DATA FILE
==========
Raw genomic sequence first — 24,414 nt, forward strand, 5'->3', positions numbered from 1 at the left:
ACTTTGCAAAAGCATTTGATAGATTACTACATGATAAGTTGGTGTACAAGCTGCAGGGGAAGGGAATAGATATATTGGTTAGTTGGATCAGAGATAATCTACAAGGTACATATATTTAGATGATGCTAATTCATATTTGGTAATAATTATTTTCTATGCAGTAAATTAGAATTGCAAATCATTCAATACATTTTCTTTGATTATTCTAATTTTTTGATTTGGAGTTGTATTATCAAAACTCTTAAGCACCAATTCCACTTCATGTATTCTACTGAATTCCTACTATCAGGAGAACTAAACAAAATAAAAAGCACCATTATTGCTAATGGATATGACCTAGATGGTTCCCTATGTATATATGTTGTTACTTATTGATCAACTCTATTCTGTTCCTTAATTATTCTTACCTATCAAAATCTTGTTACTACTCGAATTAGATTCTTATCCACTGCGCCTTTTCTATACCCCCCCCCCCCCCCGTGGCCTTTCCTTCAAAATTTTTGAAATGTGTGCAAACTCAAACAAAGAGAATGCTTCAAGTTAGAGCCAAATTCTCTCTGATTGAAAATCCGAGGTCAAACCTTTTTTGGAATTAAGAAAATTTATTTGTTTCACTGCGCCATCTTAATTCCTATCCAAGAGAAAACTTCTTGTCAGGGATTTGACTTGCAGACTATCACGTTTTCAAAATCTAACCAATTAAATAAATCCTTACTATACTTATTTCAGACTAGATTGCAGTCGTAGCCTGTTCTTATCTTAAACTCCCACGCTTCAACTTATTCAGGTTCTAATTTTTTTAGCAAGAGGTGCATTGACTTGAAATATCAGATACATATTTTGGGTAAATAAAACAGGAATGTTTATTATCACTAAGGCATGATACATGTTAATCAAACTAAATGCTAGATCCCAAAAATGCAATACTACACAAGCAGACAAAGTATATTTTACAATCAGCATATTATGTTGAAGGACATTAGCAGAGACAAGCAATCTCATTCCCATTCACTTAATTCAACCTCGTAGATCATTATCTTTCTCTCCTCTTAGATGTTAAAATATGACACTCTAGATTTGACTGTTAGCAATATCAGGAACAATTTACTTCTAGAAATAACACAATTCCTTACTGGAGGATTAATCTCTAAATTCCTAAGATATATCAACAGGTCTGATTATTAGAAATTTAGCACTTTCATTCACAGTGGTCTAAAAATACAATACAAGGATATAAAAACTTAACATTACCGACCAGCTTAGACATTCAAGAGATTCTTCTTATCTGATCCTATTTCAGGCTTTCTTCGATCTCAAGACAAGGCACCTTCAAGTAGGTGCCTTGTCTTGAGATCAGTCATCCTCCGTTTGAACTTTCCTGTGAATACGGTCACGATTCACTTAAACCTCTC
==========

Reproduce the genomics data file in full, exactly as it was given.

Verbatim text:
Raw genomic sequence first — 24,414 nt, forward strand, 5'->3', positions numbered from 1 at the left:
ACTTTGCAAAAGCATTTGATAGATTACTACATGATAAGTTGGTGTACAAGCTGCAGGGGAAGGGAATAGATATATTGGTTAGTTGGATCAGAGATAATCTACAAGGTACATATATTTAGATGATGCTAATTCATATTTGGTAATAATTATTTTCTATGCAGTAAATTAGAATTGCAAATCATTCAATACATTTTCTTTGATTATTCTAATTTTTTGATTTGGAGTTGTATTATCAAAACTCTTAAGCACCAATTCCACTTCATGTATTCTACTGAATTCCTACTATCAGGAGAACTAAACAAAATAAAAAGCACCATTATTGCTAATGGATATGACCTAGATGGTTCCCTATGTATATATGTTGTTACTTATTGATCAACTCTATTCTGTTCCTTAATTATTCTTACCTATCAAAATCTTGTTACTACTCGAATTAGATTCTTATCCACTGCGCCTTTTCTATACCCCCCCCCCCCCCCGTGGCCTTTCCTTCAAAATTTTTGAAATGTGTGCAAACTCAAACAAAGAGAATGCTTCAAGTTAGAGCCAAATTCTCTCTGATTGAAAATCCGAGGTCAAACCTTTTTTGGAATTAAGAAAATTTATTTGTTTCACTGCGCCATCTTAATTCCTATCCAAGAGAAAACTTCTTGTCAGGGATTTGACTTGCAGACTATCACGTTTTCAAAATCTAACCAATTAAATAAATCCTTACTATACTTATTTCAGACTAGATTGCAGTCGTAGCCTGTTCTTATCTTAAACTCCCACGCTTCAACTTATTCAGGTTCTAATTTTTTTAGCAAGAGGTGCATTGACTTGAAATATCAGATACATATTTTGGGTAAATAAAACAGGAATGTTTATTATCACTAAGGCATGATACATGTTAATCAAACTAAATGCTAGATCCCAAAAATGCAATACTACACAAGCAGACAAAGTATATTTTACAATCAGCATATTATGTTGAAGGACATTAGCAGAGACAAGCAATCTCATTCCCATTCACTTAATTCAACCTCGTAGATCATTATCTTTCTCTCCTCTTAGATGTTAAAATATGACACTCTAGATTTGACTGTTAGCAATATCAGGAACAATTTACTTCTAGAAATAACACAATTCCTTACTGGAGGATTAATCTCTAAATTCCTAAGATATATCAACAGGTCTGATTATTAGAAATTTAGCACTTTCATTCACAGTGGTCTAAAAATACAATACAAGGATATAAAAACTTAACATTACCGACCAGCTTAGACATTCAAGAGATTCTTCTTATCTGATCCTATTTCAGGCTTTCTTCGATCTCAAGACAAGGCACCTTCAAGTAGGTGCCTTGTCTTGAGATCAGTCATCCTCCGTTTGAACTTTCCTGTGAATACGGTCACGATTCACTTAAACCTCTC